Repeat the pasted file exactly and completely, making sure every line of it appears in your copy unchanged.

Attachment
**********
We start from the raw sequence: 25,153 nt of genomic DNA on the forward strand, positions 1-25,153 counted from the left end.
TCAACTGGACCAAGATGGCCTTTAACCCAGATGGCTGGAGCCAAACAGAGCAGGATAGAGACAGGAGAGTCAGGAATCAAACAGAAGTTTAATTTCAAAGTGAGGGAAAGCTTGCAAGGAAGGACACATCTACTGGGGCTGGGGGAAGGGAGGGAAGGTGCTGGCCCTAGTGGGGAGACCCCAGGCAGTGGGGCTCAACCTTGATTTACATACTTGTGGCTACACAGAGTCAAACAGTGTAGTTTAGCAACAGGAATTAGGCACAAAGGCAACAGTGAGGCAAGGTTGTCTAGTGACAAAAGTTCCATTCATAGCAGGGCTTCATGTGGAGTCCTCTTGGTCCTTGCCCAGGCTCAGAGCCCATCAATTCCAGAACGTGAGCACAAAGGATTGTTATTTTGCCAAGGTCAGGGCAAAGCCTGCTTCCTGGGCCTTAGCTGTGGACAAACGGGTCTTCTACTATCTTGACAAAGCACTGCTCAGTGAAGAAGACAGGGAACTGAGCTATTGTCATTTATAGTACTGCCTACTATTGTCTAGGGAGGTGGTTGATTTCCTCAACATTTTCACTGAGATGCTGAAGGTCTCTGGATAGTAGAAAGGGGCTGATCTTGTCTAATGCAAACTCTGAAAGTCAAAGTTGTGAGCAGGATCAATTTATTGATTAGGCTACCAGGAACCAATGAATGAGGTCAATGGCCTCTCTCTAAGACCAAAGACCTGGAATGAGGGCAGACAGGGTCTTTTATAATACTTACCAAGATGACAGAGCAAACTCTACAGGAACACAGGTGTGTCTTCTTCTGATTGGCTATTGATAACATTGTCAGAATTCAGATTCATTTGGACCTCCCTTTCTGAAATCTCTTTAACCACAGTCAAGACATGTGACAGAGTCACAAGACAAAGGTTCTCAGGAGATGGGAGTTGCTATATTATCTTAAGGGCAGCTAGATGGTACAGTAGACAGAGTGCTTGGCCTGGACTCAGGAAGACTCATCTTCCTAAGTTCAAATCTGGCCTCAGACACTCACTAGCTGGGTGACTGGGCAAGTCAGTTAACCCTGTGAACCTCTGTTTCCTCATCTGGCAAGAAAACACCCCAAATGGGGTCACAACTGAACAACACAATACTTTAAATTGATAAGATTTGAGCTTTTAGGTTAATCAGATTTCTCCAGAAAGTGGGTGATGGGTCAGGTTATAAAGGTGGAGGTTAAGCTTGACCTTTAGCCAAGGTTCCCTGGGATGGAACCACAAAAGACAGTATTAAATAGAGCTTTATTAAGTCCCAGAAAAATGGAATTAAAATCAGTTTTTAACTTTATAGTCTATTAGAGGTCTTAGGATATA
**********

We start from the raw sequence: 25,153 nt of genomic DNA on the forward strand, positions 1-25,153 counted from the left end.
TCAACTGGACCAAGATGGCCTTTAACCCAGATGGCTGGAGCCAAACAGAGCAGGATAGAGACAGGAGAGTCAGGAATCAAACAGAAGTTTAATTTCAAAGTGAGGGAAAGCTTGCAAGGAAGGACACATCTACTGGGGCTGGGGGAAGGGAGGGAAGGTGCTGGCCCTAGTGGGGAGACCCCAGGCAGTGGGGCTCAACCTTGATTTACATACTTGTGGCTACACAGAGTCAAACAGTGTAGTTTAGCAACAGGAATTAGGCACAAAGGCAACAGTGAGGCAAGGTTGTCTAGTGACAAAAGTTCCATTCATAGCAGGGCTTCATGTGGAGTCCTCTTGGTCCTTGCCCAGGCTCAGAGCCCATCAATTCCAGAACGTGAGCACAAAGGATTGTTATTTTGCCAAGGTCAGGGCAAAGCCTGCTTCCTGGGCCTTAGCTGTGGACAAACGGGTCTTCTACTATCTTGACAAAGCACTGCTCAGTGAAGAAGACAGGGAACTGAGCTATTGTCATTTATAGTACTGCCTACTATTGTCTAGGGAGGTGGTTGATTTCCTCAACATTTTCACTGAGATGCTGAAGGTCTCTGGATAGTAGAAAGGGGCTGATCTTGTCTAATGCAAACTCTGAAAGTCAAAGTTGTGAGCAGGATCAATTTATTGATTAGGCTACCAGGAACCAATGAATGAGGTCAATGGCCTCTCTCTAAGACCAAAGACCTGGAATGAGGGCAGACAGGGTCTTTTATAATACTTACCAAGATGACAGAGCAAACTCTACAGGAACACAGGTGTGTCTTCTTCTGATTGGCTATTGATAACATTGTCAGAATTCAGATTCATTTGGACCTCCCTTTCTGAAATCTCTTTAACCACAGTCAAGACATGTGACAGAGTCACAAGACAAAGGTTCTCAGGAGATGGGAGTTGCTATATTATCTTAAGGGCAGCTAGATGGTACAGTAGACAGAGTGCTTGGCCTGGACTCAGGAAGACTCATCTTCCTAAGTTCAAATCTGGCCTCAGACACTCACTAGCTGGGTGACTGGGCAAGTCAGTTAACCCTGTGAACCTCTGTTTCCTCATCTGGCAAGAAAACACCCCAAATGGGGTCACAACTGAACAACACAATACTTTAAATTGATAAGATTTGAGCTTTTAGGTTAATCAGATTTCTCCAGAAAGTGGGTGATGGGTCAGGTTATAAAGGTGGAGGTTAAGCTTGACCTTTAGCCAAGGTTCCCTGGGATGGAACCACAAAAGACAGTATTAAATAGAGCTTTATTAAGTCCCAGAAAAATGGAATTAAAATCAGTTTTTAACTTTATAGTCTATTAGAGGTCTTAGGATATA